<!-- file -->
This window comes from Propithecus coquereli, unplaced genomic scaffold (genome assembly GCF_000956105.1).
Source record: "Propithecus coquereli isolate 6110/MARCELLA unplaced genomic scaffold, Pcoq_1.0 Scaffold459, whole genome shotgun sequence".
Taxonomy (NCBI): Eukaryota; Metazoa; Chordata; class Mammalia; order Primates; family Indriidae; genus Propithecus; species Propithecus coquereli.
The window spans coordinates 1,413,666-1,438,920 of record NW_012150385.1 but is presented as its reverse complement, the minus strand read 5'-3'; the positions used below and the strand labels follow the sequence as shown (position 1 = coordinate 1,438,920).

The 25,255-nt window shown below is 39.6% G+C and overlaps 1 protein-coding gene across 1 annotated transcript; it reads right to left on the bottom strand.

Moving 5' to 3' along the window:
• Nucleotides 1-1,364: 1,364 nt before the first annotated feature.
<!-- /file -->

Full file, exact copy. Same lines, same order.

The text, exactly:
This window comes from Propithecus coquereli, unplaced genomic scaffold (genome assembly GCF_000956105.1).
Source record: "Propithecus coquereli isolate 6110/MARCELLA unplaced genomic scaffold, Pcoq_1.0 Scaffold459, whole genome shotgun sequence".
Taxonomy (NCBI): Eukaryota; Metazoa; Chordata; class Mammalia; order Primates; family Indriidae; genus Propithecus; species Propithecus coquereli.
The window spans coordinates 1,413,666-1,438,920 of record NW_012150385.1 but is presented as its reverse complement, the minus strand read 5'-3'; the positions used below and the strand labels follow the sequence as shown (position 1 = coordinate 1,438,920).

The 25,255-nt window shown below is 39.6% G+C and overlaps 1 protein-coding gene across 1 annotated transcript; it reads right to left on the bottom strand.

Moving 5' to 3' along the window:
• Nucleotides 1-1,364: 1,364 nt before the first annotated feature.